Can a protein in cord blood predict risk of death, cerebral palsy in preterm infants?
Researchers at the University of Illinois at Chicago have found that some preterm babies born without haptoglobin, a protein in blood cells, have higher odds of brain bleeding, cerebral palsy and death. Their findings suggest that the absence of the protein could serve as a potential biomarker indicating a need for increased monitoring or other preventive interventions.
Their study, which is published in the Lancet's EClinicalMedicine, was a translational analysis of data and newborn cord blood samples stored at the National Institutes of Health from a previous clinical trial.
UIC's Dr. Catalin Buhimschi and Dr. Irina Buhimschi led the research and analyzed cord blood samples from 921 newborns to see if haptoglobin was associated with poor outcomes in babies who had been exposed to in utero inflammation, which causes about 30 percent of preterm births.
By calculating odds ratios—a statistic indicating the strength or weakness of an association—they found that preterm babies who had been exposed to inflammation and who lacked haptoglobin were more likely to die before 1 year or develop cerebral palsy by 2 years when compared to preterm babies who had the protein or had not been exposed to inflammation. Odds of intraventricular hemorrhage, known as bleeding in the brain, were also higher in this group.
These findings persisted even when potentially confounding factors, like birth weight, gestational age, fetal sex or other treatments, such as magnesium sulfate given for neuroprotection, were evaluated.
"Our study provides strong evidence that an absence of haptoglobin in preterm babies who have been exposed to inflammation is an indicator of increased risk for complications like brain bleeding, cerebral palsy and even death," said Dr. Catalin Buhimschi, professor of obstetrics and gynecology at the UIC College of Medicine and corresponding author. "This underscores the potential protective role of haptoglobin against short- and long-term poor neonatal outcomes and suggests that the protein may be a valuable marker of neurologic damage and the need for clinical interventions."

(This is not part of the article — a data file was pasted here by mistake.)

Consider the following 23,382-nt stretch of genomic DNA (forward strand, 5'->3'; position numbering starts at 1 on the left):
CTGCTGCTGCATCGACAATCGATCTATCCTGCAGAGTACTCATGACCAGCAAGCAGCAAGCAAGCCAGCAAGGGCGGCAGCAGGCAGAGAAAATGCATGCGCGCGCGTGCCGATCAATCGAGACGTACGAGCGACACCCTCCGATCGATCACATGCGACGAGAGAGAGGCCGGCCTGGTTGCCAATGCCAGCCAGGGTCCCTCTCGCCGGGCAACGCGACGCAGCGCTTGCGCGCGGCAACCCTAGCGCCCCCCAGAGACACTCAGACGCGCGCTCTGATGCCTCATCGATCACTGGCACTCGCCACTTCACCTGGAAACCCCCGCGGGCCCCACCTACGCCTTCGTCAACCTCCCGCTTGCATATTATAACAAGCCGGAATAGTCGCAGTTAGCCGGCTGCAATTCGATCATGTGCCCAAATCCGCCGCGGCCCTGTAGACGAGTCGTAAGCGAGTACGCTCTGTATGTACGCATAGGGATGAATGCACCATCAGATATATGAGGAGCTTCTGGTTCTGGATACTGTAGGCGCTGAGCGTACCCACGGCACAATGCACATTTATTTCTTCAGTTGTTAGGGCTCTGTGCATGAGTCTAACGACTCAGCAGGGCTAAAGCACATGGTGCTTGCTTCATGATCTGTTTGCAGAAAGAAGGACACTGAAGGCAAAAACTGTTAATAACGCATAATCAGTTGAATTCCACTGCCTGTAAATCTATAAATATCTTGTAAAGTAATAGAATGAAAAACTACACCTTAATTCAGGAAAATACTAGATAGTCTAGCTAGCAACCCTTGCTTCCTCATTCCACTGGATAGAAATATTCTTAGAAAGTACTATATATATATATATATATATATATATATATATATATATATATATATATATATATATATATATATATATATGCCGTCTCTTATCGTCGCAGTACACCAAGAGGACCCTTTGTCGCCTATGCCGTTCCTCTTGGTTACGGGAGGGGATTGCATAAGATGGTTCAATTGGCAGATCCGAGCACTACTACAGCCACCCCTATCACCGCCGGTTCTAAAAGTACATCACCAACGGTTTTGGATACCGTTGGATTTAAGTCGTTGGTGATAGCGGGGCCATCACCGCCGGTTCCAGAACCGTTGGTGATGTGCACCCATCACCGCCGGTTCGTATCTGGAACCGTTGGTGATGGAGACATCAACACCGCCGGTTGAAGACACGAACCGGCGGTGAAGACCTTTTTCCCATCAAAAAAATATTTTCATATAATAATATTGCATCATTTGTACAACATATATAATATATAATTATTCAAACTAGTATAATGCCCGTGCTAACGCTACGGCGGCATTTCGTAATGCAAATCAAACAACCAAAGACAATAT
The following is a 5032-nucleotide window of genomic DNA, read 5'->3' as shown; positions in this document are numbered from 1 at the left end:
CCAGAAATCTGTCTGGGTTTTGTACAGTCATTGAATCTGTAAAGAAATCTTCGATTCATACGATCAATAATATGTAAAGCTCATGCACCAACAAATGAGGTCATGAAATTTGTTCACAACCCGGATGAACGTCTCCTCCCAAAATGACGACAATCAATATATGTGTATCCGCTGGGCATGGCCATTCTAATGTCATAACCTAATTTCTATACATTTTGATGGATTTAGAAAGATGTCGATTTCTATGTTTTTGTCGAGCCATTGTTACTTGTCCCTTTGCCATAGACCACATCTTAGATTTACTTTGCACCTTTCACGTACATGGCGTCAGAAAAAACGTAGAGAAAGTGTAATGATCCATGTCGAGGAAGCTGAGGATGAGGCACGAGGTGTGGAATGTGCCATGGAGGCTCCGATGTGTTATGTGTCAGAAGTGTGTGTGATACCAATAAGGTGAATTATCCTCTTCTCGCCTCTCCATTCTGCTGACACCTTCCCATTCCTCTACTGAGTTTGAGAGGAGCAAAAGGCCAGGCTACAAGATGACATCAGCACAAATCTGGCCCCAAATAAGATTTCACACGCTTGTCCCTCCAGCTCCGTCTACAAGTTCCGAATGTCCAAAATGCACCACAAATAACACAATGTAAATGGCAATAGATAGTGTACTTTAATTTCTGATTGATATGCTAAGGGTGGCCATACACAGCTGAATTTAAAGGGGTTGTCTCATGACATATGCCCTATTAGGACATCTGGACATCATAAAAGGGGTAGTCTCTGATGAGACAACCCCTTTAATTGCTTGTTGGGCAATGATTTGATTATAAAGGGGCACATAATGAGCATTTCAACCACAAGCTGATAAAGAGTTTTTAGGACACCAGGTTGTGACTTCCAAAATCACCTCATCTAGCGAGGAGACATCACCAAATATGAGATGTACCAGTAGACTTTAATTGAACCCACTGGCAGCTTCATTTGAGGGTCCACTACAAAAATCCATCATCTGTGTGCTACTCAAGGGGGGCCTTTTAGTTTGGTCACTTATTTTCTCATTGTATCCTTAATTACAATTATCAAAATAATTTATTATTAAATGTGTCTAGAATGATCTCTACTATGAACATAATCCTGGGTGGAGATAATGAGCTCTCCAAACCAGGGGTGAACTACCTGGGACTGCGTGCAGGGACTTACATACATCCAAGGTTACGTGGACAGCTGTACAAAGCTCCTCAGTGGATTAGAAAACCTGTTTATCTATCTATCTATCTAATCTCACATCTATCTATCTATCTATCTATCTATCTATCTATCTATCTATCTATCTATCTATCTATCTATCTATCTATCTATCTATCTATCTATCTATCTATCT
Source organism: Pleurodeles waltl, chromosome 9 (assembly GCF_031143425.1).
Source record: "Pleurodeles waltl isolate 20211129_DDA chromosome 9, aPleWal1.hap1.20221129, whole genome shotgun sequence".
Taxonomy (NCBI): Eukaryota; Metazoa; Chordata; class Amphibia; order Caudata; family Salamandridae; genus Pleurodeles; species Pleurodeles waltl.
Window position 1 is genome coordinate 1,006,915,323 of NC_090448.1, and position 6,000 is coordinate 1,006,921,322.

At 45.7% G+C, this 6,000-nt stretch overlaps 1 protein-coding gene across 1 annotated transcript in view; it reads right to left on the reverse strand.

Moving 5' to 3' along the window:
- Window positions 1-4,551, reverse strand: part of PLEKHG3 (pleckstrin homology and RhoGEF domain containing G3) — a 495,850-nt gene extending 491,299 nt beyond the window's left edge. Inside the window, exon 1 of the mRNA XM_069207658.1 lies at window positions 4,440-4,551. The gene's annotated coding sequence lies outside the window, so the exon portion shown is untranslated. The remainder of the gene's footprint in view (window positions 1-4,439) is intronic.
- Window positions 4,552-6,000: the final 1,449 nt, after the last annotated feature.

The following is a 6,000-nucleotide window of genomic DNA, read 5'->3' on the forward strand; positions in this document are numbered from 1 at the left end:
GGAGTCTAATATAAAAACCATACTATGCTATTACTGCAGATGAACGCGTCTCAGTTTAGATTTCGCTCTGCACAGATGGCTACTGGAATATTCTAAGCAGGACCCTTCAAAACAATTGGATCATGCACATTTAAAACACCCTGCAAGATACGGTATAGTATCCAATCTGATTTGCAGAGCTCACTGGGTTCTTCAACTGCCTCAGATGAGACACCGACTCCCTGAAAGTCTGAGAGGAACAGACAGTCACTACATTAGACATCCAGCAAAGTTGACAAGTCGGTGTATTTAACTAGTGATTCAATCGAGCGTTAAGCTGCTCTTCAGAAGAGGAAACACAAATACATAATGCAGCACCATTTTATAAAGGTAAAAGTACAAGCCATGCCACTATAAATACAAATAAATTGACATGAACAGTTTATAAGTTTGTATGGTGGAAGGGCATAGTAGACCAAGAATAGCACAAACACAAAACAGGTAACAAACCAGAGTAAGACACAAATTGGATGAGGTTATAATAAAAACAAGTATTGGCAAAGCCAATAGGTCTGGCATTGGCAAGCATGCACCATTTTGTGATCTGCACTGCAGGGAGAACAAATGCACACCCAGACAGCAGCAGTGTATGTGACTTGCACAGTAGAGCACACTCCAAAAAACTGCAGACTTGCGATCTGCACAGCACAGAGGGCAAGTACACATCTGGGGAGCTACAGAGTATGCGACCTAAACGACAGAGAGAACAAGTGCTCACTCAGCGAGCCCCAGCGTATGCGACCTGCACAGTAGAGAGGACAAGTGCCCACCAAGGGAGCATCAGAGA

Catalin Buhimschi and Irina Buhimschi, who are married, have conducted multiple studies on haptoglobin in preterm babies but this is the first to include a large, representative sample of participants.
Irina Buhimschi, professor of obstetrics and gynecology and study co-author, says that this individualized approach to understanding risk among a specific group of newborns is needed in the maternal-fetal medicine specialty.
"New mothers and babies are particularly complex and we cannot put all preterm deliveries under the same umbrella," Irina Buhimschi said. "This study is also particularly fascinating because haptoglobin is a known protein. It's one that researchers have seen time and again but, until now, has not been applied in this way."
For their studies, Catalin Buhimschi and Irina Buhimschi developed a new method of testing haptoglobin at very low levels, as the protein does not reach adult levels until babies are about one year old.
"The takeaway message of this study is that a simple test of cord blood after delivery could help doctors develop an individualized care plan for some at-risk newborns," said Catalin Buhimschi.